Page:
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Sheetmulching plan - Could I make soil with just shredded leaves and coffee grounds?  RSS feed

 
James Miller
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Location: SW Virginia
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So, I've done a ton of work getting a 25' x 25' garden set up. Of course, I already want to expand the garden, but I don't have the time or the right vehicle to haul soil. My plan is the following

-Lay down either cardboard or newspaper
-Put down brush next, mainly branches that are 6 months old
-Gather everyone's leaves they lay on the curbside (shred them with my mower) and lay them down
-Put as many coffee grounds as possible as the next layer
-Top with 1-3 inches wood chips (to keep the stuff below insulated, promote mushrooms/etc)

I'm not expecting to plant in this soon, but I wanted to start something, mainly so I don't have to mow as much and I don't have to have soil delivered.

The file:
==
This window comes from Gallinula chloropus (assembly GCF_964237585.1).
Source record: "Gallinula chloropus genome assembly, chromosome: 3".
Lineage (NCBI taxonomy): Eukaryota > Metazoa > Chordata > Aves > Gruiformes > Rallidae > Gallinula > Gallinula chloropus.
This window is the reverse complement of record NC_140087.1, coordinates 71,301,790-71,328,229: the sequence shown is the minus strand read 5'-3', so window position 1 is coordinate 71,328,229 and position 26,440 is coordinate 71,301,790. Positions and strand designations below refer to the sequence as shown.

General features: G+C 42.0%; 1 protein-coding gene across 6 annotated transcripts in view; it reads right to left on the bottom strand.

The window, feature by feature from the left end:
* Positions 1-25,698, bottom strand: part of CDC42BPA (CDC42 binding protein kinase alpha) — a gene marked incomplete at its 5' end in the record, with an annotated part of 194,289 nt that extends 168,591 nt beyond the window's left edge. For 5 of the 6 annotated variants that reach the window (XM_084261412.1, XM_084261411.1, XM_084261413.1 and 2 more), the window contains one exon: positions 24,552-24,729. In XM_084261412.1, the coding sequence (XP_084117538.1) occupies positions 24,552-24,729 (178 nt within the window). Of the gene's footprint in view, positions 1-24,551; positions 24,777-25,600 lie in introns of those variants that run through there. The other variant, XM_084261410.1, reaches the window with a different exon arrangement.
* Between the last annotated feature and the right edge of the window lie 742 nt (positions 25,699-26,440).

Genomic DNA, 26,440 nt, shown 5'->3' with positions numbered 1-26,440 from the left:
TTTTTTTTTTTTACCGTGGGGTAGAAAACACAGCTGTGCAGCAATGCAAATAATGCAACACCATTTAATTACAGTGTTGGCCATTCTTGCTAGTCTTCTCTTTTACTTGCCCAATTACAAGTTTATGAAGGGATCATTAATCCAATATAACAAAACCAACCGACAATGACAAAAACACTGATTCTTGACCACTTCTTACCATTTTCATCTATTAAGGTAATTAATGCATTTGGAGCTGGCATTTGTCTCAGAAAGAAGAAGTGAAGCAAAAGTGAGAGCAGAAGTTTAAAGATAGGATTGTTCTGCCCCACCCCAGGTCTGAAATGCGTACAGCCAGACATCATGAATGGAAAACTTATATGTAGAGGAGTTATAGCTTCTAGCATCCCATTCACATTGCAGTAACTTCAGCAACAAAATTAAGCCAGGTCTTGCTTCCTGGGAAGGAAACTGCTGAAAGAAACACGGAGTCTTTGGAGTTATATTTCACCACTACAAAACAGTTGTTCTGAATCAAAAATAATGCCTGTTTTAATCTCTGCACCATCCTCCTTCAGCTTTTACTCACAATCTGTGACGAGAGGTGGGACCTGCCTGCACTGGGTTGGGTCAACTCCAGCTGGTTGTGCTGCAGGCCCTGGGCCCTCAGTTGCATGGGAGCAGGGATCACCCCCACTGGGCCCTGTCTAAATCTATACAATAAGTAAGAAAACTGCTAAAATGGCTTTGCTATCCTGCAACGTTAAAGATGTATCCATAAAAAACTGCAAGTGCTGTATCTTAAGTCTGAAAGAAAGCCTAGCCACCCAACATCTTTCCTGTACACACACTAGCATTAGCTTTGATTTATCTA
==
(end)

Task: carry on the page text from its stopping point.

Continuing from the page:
Does this plan seem feasible? I wouldn't plant for another 6 months to a year. I'd probably fertilize it here and there with urine.

I'd love your feedback. Cheers.
 
Ken Peavey
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See the Leaf Mold thread.

I think your plan is a fine start. Adding organic matter to soil in good quantity always improves the soil. The coffee grounds will compost along with the cellulose in the leaves. Fungi will finish the job by breaking down the lignin. Complex soil needs complex ingredients. You're on the right path. Your recipe is heavy in woody material. Breakdown will be slow. Nutrients will be low, but there is a massive amount of carbon and minerals. The resulting hummus will hold on to all the nutrients you add, plus a whole lot of moisture. I'm finding that these woody heaps offer an inviting habitat for all kinds of creatures. These creatures, big/small/no-legged/multi-legged/two-legged, bring in nutrients as they go about their business. The pile will improve all by itself. All you have to do is get it started so nature can take over.